2016 Republican presidential candidate Rand Paul recently wrote on his campaign website about a proposal to simplify the increasing tax code, cut taxes for all Americans, and help small businesses grow.
“As President, I would promote a Fair and Flat Tax plan, known as the 'EZ Tax.’ My tax plan would be the largest tax cut in American history, reforming individual, business, and worker taxes,” wrote by Paul for his campaign website.
However, the idea of the Flat Tax is nothing new, and was used as a talking point by many Republican candidates in the 2012 presidential election.
2012 Republican nominee Mitt Romney released two tax proposals during his run for the nomination four years ago – the first was considered too weak by the Republican voter base, the second was similar to other candidates’ proposals. Other candidates, such as small business owner Herman Cain and former U.S. House Speaker Newt Gingrich also campaigned on changing the American tax code to a simpler “flat tax,” but were largely ignored as many saw this as a final effort to draw in Republican support, The Hill reported.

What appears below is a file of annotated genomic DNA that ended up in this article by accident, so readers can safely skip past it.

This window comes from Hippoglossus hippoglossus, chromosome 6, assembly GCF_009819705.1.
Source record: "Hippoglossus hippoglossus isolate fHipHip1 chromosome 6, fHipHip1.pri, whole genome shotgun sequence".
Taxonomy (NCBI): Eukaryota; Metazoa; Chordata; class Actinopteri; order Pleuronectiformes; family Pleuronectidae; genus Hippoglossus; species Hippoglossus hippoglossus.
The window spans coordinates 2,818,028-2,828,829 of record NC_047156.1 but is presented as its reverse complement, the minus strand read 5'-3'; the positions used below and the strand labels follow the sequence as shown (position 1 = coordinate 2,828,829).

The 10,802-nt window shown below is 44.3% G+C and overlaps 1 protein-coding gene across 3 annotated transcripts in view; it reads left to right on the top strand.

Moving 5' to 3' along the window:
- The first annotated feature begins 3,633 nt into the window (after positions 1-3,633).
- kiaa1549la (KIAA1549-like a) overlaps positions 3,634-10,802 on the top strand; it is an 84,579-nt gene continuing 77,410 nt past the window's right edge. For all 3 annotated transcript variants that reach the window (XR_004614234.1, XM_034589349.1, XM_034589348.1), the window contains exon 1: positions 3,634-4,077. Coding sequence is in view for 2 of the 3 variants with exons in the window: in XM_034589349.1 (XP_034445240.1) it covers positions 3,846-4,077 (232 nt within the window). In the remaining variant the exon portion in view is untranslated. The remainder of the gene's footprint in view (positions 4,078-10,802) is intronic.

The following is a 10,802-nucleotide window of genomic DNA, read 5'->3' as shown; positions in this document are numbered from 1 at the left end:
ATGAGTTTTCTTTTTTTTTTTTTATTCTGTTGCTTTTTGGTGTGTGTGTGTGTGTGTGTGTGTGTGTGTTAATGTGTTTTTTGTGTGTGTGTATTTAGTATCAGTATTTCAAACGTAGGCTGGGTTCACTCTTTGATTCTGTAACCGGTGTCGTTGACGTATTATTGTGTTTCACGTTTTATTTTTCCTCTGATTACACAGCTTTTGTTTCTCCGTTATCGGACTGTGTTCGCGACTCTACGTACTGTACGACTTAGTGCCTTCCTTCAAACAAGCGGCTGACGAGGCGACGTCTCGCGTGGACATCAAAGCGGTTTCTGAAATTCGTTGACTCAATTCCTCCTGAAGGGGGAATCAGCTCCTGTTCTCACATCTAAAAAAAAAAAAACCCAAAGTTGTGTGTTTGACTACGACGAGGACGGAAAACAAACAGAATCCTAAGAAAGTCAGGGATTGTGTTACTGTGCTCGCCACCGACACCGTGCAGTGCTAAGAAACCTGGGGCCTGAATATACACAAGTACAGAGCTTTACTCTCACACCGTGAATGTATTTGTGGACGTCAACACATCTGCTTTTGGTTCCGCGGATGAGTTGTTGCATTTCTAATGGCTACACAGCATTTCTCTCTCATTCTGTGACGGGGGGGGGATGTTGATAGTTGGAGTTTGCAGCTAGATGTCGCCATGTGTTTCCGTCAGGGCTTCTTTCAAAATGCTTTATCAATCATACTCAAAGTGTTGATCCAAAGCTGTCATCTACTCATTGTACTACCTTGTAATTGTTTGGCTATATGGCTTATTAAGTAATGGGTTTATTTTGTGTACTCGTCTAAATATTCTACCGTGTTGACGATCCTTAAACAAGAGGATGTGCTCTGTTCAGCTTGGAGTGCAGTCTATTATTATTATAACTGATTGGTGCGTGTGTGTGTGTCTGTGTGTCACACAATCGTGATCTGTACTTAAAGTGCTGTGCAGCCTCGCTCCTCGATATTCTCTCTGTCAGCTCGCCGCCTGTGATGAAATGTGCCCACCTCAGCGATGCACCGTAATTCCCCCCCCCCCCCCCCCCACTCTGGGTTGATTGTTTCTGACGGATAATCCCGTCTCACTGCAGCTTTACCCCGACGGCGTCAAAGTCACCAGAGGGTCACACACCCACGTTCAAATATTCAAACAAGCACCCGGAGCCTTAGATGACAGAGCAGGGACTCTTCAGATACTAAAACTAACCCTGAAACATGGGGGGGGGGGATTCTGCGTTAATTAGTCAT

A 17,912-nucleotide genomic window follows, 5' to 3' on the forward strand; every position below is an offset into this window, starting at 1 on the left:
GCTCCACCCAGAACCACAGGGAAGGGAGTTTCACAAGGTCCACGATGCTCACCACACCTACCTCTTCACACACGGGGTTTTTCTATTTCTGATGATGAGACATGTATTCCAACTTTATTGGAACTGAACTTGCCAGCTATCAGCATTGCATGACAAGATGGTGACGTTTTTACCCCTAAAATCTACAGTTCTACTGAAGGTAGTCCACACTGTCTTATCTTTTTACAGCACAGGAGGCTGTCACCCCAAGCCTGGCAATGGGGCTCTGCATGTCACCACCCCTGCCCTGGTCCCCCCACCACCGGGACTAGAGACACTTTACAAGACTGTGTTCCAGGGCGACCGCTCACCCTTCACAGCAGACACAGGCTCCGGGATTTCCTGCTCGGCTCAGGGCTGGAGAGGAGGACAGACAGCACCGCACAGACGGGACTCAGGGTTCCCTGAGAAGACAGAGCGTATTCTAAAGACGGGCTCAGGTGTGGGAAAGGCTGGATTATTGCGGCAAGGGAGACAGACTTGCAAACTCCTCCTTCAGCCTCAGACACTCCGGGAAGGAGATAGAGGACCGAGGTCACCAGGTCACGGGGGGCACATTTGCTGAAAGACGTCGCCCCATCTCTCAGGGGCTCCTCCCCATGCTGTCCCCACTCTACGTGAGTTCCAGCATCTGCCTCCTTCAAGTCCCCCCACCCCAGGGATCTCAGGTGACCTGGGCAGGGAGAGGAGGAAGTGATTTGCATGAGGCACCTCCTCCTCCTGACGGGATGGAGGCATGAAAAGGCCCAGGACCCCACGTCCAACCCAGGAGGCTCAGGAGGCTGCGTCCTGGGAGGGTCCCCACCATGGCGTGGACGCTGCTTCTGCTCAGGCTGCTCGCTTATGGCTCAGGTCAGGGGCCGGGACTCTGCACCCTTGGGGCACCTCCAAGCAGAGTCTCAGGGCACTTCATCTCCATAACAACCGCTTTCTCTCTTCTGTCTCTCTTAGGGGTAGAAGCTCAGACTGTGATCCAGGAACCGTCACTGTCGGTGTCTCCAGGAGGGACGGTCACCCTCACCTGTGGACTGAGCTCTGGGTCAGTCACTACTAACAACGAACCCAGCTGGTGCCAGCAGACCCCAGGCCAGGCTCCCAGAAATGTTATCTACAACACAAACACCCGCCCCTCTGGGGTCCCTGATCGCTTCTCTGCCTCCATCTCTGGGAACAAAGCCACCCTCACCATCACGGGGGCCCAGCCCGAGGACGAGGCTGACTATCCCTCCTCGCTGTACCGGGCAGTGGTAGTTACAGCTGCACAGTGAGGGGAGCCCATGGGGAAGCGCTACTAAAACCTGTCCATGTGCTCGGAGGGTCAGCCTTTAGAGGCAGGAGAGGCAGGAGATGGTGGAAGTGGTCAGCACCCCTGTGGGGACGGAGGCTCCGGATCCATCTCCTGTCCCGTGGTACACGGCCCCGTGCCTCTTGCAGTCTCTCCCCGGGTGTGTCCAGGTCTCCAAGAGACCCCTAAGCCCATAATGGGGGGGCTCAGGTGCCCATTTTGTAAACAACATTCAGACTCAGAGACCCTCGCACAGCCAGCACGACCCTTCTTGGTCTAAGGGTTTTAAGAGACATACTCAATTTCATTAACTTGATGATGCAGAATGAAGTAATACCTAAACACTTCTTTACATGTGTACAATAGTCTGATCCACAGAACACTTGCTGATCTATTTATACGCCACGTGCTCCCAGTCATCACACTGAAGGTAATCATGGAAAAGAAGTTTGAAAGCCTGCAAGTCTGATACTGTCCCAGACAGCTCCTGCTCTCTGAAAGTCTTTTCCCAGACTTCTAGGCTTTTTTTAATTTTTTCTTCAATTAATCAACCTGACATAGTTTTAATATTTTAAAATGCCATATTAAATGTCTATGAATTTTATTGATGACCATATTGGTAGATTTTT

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Like every controversial issue in politics, both sides have voiced their support and opposition to this idea, providing statistical data and ideological beliefs.
Speaking at an event last month for The Heritage Foundation, a conservative think tank, former Republican presidential candidate and businessman Steve Forbes advocated for the nation to adopt a “flat tax.”
“The flat tax is absolutely crucial to turbo charging our molasses-like economy,” Forbes said.
Opponents state that the flat tax would only assist the one percent in this country. Speaking specifically to Paul’s proposal, which presents a flat tax rate of 17 percent, economic analysts agree that this would represent a major decrease in revenue than that of the levels of tax revenue received today. According to analysts, a level of 25 percent would be needed to maintain the status quo, CNN reported.
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Other 2016 Republican contenders, such as Marco Rubio, have released more specific details about their tax ideas, once again largely criticized by opponents who believe Rubio’s proposal would add trillions of dollars to the $18 trillion national debt.
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